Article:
CompositionType: Informal Fallacy
All of the parts of the object O have the property P.
Should we not assume that just as the eye, hand, the foot, and in general each part of the body clearly has its own proper function, so man too has some function over and above the function of his parts?
Source: Aristotle, Nicomachean Ethics, Martin Ostwald, translator (Bobbs-Merrill, 1962), p. 16.
The human body is made up of cells, which are invisible.
Some properties are such that, if every part of a whole has the property, then the whole will toofor example, visibility. However, not all properties are like thisfor instance, invisibility. All visible objects are made up of atoms, which are too small to see. Let's call a property which distributes from all of the parts to the whole an "expansive" property, using Nelson Goodman's term. If P is an expansive property, then the argument form above is validating, by definition of what such a property is. However, if P is not expansive, then the argument form is non-validating, and any argument of that form commits the fallacy of Composition.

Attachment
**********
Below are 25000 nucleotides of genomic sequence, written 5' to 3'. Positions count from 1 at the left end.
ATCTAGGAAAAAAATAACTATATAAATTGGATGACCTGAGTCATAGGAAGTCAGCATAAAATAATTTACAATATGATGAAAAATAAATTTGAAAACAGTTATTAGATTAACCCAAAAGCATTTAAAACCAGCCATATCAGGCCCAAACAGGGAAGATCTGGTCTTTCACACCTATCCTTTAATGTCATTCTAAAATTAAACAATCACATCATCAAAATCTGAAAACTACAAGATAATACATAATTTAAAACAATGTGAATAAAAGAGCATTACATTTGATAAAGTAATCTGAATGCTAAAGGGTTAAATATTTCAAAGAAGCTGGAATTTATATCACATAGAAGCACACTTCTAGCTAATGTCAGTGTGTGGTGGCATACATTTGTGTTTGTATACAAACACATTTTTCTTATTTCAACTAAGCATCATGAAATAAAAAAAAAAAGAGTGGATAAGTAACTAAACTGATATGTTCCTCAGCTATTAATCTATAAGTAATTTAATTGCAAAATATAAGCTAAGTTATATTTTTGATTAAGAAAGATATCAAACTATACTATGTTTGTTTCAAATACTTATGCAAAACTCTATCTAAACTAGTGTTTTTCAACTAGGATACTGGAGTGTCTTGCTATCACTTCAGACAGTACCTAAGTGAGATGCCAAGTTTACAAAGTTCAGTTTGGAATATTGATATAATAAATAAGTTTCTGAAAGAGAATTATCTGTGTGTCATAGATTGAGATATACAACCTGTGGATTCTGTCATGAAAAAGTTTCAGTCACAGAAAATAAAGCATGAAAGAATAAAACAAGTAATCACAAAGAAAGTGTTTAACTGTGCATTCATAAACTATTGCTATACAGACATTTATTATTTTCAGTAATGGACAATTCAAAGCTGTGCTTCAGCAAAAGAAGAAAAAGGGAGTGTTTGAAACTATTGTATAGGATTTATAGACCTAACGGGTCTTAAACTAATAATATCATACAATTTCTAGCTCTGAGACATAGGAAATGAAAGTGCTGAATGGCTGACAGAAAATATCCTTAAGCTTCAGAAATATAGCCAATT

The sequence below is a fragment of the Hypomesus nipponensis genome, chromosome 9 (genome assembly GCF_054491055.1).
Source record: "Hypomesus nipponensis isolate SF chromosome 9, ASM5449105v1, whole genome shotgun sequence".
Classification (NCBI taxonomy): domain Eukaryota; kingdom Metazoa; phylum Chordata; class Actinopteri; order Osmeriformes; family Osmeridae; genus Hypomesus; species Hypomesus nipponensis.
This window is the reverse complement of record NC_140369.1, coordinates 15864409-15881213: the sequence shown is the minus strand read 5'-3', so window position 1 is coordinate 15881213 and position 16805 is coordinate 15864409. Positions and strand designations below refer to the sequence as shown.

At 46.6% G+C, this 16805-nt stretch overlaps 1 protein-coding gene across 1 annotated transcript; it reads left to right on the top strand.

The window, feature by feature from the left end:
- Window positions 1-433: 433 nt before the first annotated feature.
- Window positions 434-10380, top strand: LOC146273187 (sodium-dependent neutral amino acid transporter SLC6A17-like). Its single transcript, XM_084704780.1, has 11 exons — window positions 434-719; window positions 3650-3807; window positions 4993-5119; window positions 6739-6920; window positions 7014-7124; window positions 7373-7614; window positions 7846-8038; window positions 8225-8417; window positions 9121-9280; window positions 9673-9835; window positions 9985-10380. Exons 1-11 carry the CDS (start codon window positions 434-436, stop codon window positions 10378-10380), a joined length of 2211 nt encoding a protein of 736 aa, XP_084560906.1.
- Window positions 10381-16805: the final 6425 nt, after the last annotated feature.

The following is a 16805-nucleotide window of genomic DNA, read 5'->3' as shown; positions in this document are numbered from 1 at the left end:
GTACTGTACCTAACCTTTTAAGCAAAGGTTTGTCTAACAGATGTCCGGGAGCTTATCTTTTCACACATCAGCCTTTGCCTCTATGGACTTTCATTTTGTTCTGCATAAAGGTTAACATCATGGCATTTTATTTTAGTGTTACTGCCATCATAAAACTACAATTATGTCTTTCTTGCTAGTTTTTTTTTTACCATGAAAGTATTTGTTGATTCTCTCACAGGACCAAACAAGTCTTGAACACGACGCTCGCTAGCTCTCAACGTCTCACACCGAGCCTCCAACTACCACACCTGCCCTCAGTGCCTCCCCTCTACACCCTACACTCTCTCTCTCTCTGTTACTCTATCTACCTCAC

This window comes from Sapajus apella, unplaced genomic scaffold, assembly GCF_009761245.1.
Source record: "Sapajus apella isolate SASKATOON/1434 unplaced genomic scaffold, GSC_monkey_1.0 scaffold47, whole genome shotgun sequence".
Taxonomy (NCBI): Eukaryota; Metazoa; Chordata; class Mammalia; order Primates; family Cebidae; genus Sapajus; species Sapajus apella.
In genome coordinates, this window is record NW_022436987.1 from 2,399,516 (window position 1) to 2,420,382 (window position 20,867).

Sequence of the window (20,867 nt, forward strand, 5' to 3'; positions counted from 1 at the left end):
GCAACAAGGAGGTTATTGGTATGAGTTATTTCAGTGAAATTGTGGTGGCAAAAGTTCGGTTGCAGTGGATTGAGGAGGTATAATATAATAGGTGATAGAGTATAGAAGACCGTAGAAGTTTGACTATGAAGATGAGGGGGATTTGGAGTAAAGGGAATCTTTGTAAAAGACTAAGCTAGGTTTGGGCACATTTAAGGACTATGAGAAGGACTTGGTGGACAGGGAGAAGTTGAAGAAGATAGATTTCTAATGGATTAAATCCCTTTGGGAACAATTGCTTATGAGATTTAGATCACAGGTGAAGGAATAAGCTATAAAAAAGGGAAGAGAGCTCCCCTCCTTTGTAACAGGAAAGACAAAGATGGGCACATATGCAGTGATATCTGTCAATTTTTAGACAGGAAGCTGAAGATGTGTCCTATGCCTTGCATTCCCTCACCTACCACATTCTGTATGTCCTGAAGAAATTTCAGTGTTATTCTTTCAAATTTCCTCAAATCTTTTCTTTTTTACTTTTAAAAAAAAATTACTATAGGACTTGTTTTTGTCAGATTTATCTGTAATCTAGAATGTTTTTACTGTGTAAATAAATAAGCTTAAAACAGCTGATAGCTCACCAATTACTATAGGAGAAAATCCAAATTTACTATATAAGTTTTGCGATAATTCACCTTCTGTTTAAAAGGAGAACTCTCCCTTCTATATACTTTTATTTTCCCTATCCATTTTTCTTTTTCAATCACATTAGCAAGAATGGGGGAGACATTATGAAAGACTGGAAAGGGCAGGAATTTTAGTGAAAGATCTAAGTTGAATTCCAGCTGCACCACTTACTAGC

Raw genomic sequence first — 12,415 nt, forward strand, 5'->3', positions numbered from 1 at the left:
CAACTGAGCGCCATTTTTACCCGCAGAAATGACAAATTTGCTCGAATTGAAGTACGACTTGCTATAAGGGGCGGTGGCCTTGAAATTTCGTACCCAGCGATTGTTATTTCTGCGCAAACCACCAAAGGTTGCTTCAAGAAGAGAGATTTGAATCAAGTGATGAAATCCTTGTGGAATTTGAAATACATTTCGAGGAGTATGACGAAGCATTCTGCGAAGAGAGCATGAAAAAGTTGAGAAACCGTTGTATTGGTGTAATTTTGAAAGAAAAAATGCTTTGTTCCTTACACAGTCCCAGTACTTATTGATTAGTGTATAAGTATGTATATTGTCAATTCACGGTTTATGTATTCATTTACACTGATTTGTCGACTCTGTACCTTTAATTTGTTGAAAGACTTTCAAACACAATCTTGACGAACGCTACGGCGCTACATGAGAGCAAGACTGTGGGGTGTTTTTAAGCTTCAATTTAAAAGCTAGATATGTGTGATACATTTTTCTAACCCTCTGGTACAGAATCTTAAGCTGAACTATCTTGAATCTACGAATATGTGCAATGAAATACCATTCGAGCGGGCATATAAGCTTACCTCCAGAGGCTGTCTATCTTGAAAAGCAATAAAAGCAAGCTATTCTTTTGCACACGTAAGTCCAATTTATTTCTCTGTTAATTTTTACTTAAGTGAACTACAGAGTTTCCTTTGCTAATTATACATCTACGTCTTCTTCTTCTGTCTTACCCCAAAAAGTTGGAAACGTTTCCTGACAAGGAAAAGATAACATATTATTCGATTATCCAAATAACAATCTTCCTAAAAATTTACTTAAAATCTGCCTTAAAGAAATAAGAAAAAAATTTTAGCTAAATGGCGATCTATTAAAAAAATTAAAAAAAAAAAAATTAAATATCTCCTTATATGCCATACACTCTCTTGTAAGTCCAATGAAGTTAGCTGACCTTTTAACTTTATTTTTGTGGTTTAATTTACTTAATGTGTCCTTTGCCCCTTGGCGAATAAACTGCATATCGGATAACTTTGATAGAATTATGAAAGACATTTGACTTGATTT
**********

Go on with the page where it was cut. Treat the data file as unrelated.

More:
Sibling Fallacy: Division
The function of an organ is definable in terms of what the organ does to help the whole organism to live, however, one cannot define a function for the organism as a whole in this way. For this reason, "function" is not expansive. If it were true that human beings as a whole have a function, this would be a very different notion of function than that of the function of a human organ. So, even in this case, Aristotle's argument would commit a fallacy, though a different one, namely, Equivocation.